President Donald Trump during his State of the Union address on Tuesday vowed to “eliminate the HIV epidemic in the United States within 10 years.”
“Scientific breakthroughs have brought a once-distant dream within reach,” Trump said. “Together, we will defeat AIDS in America.”
It is an astonishing declaration for someone who has suggested cutting tens of millions of dollars from federal HIV/AIDS programs in his previous budget. A day after the unforeseen announcement, officials couldn’t say how much his 2020 budget would devote to tackling this public health crisis.
His administration on Wednesday, however insisted that Trump wants to make this a priority with a goal of reducing new cases by 75% in five years and 90% in ten years. They promised the budget would encompass a considerable amount that won’t come from other healthcare priorities.
The Department of Health and Human Services has pinpointed 48 counties where about half of all new HIV cases in the country were reported. The agency has intentions to aggressively target those counties to help them in identifying new cases of HIV/AIDS and treat patients and also to avoid spreading the disease.
Florida is central to the fight. Seven of the targeted counties are in Florida, more than any other state except California. The counties are: Pinellas, Hillsborough, Broward, Palm Beach, Orange, Duval and Miami-Dade.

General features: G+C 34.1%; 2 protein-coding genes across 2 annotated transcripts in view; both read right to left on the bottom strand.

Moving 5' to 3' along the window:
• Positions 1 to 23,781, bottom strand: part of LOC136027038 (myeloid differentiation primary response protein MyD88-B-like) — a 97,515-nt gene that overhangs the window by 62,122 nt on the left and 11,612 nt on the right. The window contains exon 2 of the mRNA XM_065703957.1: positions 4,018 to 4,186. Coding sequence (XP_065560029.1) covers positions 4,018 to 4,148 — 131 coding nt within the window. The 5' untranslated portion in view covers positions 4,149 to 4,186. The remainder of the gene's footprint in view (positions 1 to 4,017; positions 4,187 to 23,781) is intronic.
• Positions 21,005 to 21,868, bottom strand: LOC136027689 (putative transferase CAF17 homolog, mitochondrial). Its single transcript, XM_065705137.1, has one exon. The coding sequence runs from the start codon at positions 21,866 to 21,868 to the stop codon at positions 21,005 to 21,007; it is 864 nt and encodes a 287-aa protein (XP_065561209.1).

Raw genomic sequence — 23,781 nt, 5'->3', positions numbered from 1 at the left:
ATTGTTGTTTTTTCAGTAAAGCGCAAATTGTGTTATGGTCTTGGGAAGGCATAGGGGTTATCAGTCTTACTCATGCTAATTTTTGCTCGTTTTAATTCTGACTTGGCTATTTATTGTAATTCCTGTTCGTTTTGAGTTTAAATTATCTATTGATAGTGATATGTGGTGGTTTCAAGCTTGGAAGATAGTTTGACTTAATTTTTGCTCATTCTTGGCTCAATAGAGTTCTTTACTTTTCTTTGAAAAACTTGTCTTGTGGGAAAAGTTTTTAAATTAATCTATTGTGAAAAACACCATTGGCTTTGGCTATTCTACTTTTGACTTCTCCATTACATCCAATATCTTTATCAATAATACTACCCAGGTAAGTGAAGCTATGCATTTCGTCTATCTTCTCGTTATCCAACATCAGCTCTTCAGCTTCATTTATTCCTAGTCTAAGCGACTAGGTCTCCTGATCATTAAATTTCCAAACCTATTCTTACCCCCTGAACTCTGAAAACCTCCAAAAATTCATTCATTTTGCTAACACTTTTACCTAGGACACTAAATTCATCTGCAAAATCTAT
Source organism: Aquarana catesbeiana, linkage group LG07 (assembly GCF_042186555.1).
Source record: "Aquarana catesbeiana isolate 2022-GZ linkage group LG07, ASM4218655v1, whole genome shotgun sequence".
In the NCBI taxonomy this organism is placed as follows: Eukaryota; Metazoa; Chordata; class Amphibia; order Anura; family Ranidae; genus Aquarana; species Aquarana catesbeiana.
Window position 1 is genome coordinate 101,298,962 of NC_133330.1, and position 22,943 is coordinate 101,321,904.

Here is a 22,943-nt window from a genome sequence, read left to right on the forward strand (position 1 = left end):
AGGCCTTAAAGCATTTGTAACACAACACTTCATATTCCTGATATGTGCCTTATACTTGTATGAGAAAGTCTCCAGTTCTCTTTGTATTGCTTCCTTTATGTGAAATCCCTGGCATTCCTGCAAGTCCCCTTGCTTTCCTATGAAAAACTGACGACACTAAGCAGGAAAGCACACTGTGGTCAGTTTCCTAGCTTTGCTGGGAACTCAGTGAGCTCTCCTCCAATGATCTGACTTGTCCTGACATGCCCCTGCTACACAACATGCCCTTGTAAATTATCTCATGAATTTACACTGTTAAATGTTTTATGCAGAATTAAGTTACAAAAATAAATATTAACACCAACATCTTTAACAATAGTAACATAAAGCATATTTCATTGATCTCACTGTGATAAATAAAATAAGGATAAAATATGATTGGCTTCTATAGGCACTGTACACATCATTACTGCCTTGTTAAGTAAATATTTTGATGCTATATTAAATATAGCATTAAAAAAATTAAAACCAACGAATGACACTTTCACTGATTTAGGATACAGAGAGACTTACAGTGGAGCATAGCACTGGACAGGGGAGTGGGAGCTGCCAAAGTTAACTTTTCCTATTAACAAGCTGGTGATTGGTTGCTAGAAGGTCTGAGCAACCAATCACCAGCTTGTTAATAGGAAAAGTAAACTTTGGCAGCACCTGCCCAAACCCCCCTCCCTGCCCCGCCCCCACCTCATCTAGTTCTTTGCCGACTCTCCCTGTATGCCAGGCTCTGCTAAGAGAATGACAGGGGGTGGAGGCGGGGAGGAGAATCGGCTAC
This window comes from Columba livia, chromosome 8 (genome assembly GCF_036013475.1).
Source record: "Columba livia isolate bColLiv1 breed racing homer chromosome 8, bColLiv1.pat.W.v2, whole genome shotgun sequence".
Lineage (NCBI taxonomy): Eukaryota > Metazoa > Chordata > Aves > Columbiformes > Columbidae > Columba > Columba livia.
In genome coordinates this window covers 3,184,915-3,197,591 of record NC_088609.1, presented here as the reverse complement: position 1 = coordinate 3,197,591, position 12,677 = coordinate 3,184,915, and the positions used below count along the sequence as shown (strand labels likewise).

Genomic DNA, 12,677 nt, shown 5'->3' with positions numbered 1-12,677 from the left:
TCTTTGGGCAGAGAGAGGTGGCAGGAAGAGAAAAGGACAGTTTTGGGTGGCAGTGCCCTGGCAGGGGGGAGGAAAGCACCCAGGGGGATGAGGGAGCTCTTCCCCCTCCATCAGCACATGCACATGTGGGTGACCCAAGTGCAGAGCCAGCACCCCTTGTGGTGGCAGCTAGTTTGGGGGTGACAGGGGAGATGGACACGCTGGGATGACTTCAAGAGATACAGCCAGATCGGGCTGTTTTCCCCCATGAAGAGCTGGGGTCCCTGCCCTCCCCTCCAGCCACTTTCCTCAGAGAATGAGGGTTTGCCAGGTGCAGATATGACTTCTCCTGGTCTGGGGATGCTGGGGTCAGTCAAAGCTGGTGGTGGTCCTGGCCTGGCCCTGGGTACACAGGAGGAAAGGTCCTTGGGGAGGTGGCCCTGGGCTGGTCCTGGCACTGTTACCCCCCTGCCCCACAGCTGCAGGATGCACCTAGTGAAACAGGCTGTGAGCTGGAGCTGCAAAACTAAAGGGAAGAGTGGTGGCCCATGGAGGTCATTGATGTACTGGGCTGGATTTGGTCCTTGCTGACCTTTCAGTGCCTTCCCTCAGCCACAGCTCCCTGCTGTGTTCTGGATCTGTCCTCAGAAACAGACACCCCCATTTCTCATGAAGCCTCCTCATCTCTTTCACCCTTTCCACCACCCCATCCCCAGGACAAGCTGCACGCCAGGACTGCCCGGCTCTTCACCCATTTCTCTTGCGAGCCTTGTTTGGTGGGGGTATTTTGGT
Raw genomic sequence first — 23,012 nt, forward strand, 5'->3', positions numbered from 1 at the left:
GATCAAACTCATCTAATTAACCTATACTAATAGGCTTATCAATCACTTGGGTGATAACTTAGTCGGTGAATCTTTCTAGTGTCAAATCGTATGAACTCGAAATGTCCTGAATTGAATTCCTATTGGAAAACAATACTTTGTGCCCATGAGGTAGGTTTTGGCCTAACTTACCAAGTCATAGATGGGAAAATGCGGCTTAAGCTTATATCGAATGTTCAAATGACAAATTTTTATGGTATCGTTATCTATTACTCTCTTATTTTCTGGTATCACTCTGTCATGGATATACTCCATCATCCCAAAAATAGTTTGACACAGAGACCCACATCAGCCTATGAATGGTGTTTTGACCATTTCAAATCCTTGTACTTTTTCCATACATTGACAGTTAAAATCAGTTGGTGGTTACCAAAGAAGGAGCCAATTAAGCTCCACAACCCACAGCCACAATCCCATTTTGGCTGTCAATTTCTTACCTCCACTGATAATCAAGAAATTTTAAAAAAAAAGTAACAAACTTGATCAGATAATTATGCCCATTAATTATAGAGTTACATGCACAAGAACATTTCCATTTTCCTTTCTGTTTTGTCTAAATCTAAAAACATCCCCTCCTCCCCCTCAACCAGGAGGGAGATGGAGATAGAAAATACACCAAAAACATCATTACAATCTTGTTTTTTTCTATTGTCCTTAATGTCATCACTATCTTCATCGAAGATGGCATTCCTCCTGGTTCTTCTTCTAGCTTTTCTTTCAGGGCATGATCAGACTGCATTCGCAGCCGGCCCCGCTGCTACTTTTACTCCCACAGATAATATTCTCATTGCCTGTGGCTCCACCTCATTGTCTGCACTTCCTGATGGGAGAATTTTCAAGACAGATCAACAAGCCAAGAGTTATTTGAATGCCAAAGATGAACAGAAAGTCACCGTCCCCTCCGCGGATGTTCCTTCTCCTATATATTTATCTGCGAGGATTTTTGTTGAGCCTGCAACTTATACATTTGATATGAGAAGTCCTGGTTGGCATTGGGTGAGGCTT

Agency officials said the Federal Health Agencies will work with nonprofits, governments, providers and advocacy groups to address the fundamental causes behind the spread of the disease. The approach may be different for each community.
On a phone call with reporters on Wednesday, Director of the National Institute of Allergy and Infectious Diseases, Anthony Fauci said: “It is not one size fits all and we realize that.”
For years Florida has been at the center of the hike in cases of HIV and AIDS, while other states have seen a reduction. According to a 2018 Center for Disease Control report Miami–Fort Lauderdale–West Palm Beach had the highest rate of infection in the country where 1 in 1,000 people have HIV or AIDS. The Orlando metro rated sixth, and Jacksonville was ninth.
The Tampa Bay region also ranked high (22). The death rate for males diagnosed with the disease was higher here than almost anywhere else in the country.